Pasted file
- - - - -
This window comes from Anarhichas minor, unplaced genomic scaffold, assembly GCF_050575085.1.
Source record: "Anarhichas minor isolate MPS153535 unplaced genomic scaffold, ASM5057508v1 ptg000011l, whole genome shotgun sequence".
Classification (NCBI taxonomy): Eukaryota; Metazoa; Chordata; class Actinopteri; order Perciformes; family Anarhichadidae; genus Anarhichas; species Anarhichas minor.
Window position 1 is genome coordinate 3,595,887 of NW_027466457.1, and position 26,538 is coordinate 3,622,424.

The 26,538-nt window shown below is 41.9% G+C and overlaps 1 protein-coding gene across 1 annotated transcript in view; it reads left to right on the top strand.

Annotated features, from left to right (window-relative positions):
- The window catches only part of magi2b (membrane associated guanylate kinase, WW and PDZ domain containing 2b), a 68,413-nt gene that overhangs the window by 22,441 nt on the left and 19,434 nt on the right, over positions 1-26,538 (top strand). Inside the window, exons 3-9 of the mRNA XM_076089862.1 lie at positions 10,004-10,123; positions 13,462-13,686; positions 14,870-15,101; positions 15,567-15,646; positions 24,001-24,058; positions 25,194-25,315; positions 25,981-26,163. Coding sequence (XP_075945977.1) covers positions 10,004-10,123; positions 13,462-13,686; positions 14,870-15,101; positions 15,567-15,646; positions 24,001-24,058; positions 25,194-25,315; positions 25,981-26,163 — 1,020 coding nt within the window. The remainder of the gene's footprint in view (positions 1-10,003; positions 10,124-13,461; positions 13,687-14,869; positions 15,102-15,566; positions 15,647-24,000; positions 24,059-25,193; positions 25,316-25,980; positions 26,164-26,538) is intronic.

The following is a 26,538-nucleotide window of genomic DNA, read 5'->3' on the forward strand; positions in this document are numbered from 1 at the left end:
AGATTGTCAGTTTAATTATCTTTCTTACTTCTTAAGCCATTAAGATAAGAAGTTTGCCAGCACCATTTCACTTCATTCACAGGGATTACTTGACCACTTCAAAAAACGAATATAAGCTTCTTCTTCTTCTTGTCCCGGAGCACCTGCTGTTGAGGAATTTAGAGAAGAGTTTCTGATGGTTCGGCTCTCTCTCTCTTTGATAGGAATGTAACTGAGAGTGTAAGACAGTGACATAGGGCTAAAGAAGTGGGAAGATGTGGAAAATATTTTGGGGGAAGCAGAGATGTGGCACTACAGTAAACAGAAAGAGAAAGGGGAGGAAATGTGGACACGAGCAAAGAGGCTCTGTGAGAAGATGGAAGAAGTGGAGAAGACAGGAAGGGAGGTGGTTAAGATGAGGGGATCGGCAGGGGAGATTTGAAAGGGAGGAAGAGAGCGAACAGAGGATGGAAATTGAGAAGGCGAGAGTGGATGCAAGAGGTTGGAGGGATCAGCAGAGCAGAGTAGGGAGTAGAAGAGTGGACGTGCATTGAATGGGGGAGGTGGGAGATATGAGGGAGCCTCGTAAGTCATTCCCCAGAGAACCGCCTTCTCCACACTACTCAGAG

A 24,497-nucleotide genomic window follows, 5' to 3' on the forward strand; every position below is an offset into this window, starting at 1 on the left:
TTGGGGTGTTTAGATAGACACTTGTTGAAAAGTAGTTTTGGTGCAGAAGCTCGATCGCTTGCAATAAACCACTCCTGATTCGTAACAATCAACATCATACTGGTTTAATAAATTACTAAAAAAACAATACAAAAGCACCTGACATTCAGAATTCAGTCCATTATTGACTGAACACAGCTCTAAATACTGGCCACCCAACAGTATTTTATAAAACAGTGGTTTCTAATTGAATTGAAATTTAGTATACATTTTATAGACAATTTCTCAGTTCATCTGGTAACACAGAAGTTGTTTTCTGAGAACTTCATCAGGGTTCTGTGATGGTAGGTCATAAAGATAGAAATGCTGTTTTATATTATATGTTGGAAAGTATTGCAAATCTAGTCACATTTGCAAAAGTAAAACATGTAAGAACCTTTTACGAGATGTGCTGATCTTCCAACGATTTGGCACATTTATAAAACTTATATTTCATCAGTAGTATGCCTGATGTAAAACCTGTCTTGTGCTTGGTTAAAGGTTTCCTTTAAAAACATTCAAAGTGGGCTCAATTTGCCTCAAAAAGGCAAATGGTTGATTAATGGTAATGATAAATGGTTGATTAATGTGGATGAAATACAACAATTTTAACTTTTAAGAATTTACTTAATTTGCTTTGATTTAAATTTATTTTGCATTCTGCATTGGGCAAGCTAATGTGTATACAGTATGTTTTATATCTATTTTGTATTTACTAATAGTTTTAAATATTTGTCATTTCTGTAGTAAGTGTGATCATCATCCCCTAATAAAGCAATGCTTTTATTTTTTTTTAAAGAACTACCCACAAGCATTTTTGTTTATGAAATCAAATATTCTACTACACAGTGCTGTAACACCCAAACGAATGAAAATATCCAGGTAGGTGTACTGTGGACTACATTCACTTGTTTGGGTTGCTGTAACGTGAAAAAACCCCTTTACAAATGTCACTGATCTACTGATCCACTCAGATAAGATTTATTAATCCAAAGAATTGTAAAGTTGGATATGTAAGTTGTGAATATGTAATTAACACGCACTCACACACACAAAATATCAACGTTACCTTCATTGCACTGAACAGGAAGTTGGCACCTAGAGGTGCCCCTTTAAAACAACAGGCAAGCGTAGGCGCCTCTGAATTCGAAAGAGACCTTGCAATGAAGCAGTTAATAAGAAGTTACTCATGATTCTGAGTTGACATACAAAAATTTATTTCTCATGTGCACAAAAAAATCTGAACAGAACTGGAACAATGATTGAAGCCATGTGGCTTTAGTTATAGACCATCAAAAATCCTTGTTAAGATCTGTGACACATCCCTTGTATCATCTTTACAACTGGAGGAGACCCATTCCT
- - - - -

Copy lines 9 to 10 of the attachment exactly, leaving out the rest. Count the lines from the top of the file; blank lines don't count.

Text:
AGATTGTCAGTTTAATTATCTTTCTTACTTCTTAAGCCATTAAGATAAGAAGTTTGCCAGCACCATTTCACTTCATTCACAGGGATTACTTGACCACTTCAAAAAACGAATATAAGCTTCTTCTTCTTCTTGTCCCGGAGCACCTGCTGTTGAGGAATTTAGAGAAGAGTTTCTGATGGTTCGGCTCTCTCTCTCTTTGATAGGAATGTAACTGAGAGTGTAAGACAGTGACATAGGGCTAAAGAAGTGGGAAGATGTGGAAAATATTTTGGGGGAAGCAGAGATGTGGCACTACAGTAAACAGAAAGAGAAAGGGGAGGAAATGTGGACACGAGCAAAGAGGCTCTGTGAGAAGATGGAAGAAGTGGAGAAGACAGGAAGGGAGGTGGTTAAGATGAGGGGATCGGCAGGGGAGATTTGAAAGGGAGGAAGAGAGCGAACAGAGGATGGAAATTGAGAAGGCGAGAGTGGATGCAAGAGGTTGGAGGGATCAGCAGAGCAGAGTAGGGAGTAGAAGAGTGGACGTGCATTGAATGGGGGAGGTGGGAGATATGAGGGAGCCTCGTAAGTCATTCCCCAGAGAACCGCCTTCTCCACACTACTCAGAG

A 24,497-nucleotide genomic window follows, 5' to 3' on the forward strand; every position below is an offset into this window, starting at 1 on the left: